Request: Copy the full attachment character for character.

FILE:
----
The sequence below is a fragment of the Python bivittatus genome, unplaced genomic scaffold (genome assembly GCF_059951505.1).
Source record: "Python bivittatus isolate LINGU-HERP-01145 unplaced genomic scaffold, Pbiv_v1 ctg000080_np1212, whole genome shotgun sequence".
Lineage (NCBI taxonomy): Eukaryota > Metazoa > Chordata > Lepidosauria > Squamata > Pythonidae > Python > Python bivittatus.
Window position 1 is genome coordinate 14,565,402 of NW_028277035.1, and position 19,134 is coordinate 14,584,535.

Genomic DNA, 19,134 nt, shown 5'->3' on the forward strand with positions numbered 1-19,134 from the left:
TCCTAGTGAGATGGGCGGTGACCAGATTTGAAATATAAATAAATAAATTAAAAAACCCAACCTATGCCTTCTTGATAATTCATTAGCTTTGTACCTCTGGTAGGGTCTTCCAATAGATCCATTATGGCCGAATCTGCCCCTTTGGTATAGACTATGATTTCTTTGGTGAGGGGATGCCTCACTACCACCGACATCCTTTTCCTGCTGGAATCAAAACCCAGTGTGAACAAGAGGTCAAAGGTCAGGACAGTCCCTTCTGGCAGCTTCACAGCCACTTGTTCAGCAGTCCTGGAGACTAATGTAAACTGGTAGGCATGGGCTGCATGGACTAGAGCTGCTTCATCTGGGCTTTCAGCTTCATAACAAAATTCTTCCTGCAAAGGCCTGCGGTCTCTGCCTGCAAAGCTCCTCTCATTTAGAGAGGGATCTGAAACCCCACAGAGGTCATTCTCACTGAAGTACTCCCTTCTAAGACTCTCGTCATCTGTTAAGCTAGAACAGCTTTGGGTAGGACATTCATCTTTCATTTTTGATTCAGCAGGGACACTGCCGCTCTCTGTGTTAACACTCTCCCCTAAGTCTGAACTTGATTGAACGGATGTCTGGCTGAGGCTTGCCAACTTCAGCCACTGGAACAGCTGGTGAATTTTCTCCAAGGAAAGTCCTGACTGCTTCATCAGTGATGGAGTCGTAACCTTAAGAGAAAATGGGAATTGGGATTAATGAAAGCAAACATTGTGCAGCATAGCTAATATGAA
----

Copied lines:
The sequence below is a fragment of the Python bivittatus genome, unplaced genomic scaffold (genome assembly GCF_059951505.1).
Source record: "Python bivittatus isolate LINGU-HERP-01145 unplaced genomic scaffold, Pbiv_v1 ctg000080_np1212, whole genome shotgun sequence".
Lineage (NCBI taxonomy): Eukaryota > Metazoa > Chordata > Lepidosauria > Squamata > Pythonidae > Python > Python bivittatus.
Window position 1 is genome coordinate 14,565,402 of NW_028277035.1, and position 19,134 is coordinate 14,584,535.

Genomic DNA, 19,134 nt, shown 5'->3' on the forward strand with positions numbered 1-19,134 from the left:
TCCTAGTGAGATGGGCGGTGACCAGATTTGAAATATAAATAAATAAATTAAAAAACCCAACCTATGCCTTCTTGATAATTCATTAGCTTTGTACCTCTGGTAGGGTCTTCCAATAGATCCATTATGGCCGAATCTGCCCCTTTGGTATAGACTATGATTTCTTTGGTGAGGGGATGCCTCACTACCACCGACATCCTTTTCCTGCTGGAATCAAAACCCAGTGTGAACAAGAGGTCAAAGGTCAGGACAGTCCCTTCTGGCAGCTTCACAGCCACTTGTTCAGCAGTCCTGGAGACTAATGTAAACTGGTAGGCATGGGCTGCATGGACTAGAGCTGCTTCATCTGGGCTTTCAGCTTCATAACAAAATTCTTCCTGCAAAGGCCTGCGGTCTCTGCCTGCAAAGCTCCTCTCATTTAGAGAGGGATCTGAAACCCCACAGAGGTCATTCTCACTGAAGTACTCCCTTCTAAGACTCTCGTCATCTGTTAAGCTAGAACAGCTTTGGGTAGGACATTCATCTTTCATTTTTGATTCAGCAGGGACACTGCCGCTCTCTGTGTTAACACTCTCCCCTAAGTCTGAACTTGATTGAACGGATGTCTGGCTGAGGCTTGCCAACTTCAGCCACTGGAACAGCTGGTGAATTTTCTCCAAGGAAAGTCCTGACTGCTTCATCAGTGATGGAGTCGTAACCTTAAGAGAAAATGGGAATTGGGATTAATGAAAGCAAACATTGTGCAGCATAGCTAATATGAA